(Jacquelyn Martin/AP)

“We already have an Affordable Care Act. We found savings of over $700 billion by slowing the increase and the rate of reimbursement to certain providers. We used that $700 billion to increase benefits to seniors and the Republicans took the same money and used it for a tax cut at the high end and said that we were cutting benefits, which we weren’t.”

— House Democratic Leader Nancy Pelosi (Calif.), on CBS’s “Face the Nation,” Jan. 6, 2013

We are reluctant to re-litigate the rhetoric of the 2012 presidential campaign, but this comment by Rep. Nancy Pelosi about the House GOP budget jumped out at us.

We had frequently written during the campaign about the misleading claim by Mitt Romney that President Obama had gutted more than $700 billion from Medicare to fund Obamacare. And yet here was Pelosi claiming Republicans had used the “same money” to fund a tax cut, compared to Democrats, who she said had used the $700 billion to “increase benefits to seniors.”

To alter a common expression, what’s good for the gander is good for the goose. Is Pelosi playing the same kind of rhetorical games?

The Facts

First of all, the $700 billion figure comes from the difference over 10 years (2013-2022) between anticipated Medicare spending (what is known as “the baseline”) and the changes that the Obama health-care law makes to reduce spending. Thus it is not really money in bank — and the Medicare actuary has raised concerns about whether the cuts to providers were sustainable. The Obama health-care law also raised Medicare payroll taxes by $318 billion over the new 10-year time frame, but only a third of that money is credited to the trust fund; the rest goes to general revenues.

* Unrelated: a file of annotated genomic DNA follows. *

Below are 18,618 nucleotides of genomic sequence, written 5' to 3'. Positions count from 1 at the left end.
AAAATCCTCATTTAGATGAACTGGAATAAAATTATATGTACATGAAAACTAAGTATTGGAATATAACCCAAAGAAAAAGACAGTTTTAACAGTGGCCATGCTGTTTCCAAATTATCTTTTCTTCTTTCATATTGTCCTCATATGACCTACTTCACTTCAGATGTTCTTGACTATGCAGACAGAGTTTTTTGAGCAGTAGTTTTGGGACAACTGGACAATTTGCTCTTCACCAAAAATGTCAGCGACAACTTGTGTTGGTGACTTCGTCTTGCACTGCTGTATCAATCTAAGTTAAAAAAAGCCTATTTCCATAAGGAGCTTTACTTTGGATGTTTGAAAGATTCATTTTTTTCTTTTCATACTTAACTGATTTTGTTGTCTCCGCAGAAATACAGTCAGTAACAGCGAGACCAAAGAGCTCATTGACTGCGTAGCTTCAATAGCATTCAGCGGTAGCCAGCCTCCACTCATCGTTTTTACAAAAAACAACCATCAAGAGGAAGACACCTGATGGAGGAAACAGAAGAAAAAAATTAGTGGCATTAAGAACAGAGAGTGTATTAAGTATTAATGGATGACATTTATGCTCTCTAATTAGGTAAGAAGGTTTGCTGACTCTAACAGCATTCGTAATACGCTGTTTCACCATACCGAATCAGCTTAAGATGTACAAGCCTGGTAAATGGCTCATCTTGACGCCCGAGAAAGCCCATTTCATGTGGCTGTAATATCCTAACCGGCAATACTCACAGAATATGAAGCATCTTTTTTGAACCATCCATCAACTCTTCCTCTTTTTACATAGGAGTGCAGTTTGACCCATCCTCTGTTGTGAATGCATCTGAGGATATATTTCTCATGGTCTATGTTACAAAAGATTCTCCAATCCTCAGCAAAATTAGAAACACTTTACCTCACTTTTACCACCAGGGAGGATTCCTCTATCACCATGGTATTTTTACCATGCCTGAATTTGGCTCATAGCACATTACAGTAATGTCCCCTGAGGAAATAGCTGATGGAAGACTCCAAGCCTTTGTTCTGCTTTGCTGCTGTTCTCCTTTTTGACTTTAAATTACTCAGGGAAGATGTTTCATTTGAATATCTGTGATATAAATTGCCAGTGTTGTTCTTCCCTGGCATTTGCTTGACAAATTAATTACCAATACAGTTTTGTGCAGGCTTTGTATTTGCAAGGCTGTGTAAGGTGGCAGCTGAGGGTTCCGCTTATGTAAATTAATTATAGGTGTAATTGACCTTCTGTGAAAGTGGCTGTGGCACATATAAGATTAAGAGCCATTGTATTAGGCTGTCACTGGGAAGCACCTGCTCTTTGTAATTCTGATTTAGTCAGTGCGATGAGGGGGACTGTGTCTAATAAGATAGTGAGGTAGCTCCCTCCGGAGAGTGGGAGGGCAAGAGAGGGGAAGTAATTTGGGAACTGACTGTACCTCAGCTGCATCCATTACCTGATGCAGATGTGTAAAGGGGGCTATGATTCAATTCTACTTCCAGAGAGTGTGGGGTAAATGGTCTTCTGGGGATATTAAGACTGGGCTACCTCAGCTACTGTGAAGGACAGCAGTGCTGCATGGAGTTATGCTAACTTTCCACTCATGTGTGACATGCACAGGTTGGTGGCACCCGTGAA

Pelosi is correct that the House Republican budget plan crafted by Romney’s running mate, Rep. Paul Ryan (R-Wis.), retained virtually all of the Medicare “cuts” contained in the health-care law. But then we get into a philosophical dispute about what happens next.

Ryan, who is chairman of the House Budget Committee, says he devotes the Medicare savings to extending Medicare solvency (as does Obama). But his budget also includes cuts in tax rates that he says would be funded through the elimination of deductions, tax loopholes and the like.

During the campaign, budget analysts cast serious doubt on whether eliminating such tax provisions would raise enough money to fund the rate cuts. So Pelosi assumes that the GOP budget numbers don’t add up, and thus Ryan is funding tax cuts with Medicare cuts.

This line was an especially effective attack by President Bill Clinton during his budget wars in the mid-1990s with then-Speaker Newt Gingrich (R-Ga.), which is why it rang a bell. (The Fact Checker covered the Clinton-Gingrich conflict in an earlier life.) But the Ryan budget is merely a blueprint; no detailed legislation has been crafted. The vagueness of a budget blueprint allows opponents to make many assumptions about it, but there is no one-for-one match that one can find in the document.

Moreover, Pelosi also asserts that Democrats used “that $700 billion to increase benefits to seniors,” referring to the elimination of a gap in Medicare prescription-drug coverage known as the “donut hole,” and some other benefits. But the Congressional Budget Office says that such changes amount to just $48 billion over 10 years.

The Medicare savings in the health-care law, however, in theory, do extend the solvency of the trust fund for hospital insurance, but that is not the same thing as a benefit increase.

The Pinocchio Test

We realize that politicians often must speak in short hand on television, but Pelosi went too far here. In the GOP budget, there is no direct line between the tax cuts and Medicare cut. Pelosi could have offered the opinion that Ryan’s tax cuts were accompanied by cuts in programs for the less fortunate, but she was wrong to put a price tag on it.

Moreover, she made it appear as if all of the Medicare savings in the health-care law was used to bolster benefits for seniors. That is not correct either. The increased benefits are just a small portion of that amount. Moreover, under the concept of the unified budget, money that is collected by the federal government for whatever purpose (such as Medicare payroll taxes) is spent on whatever bills are coming due at that time.

During the campaign, Democrats had vehemently complained about the GOP’s claims about this $700 billion figure. There is no reason to play the same game.

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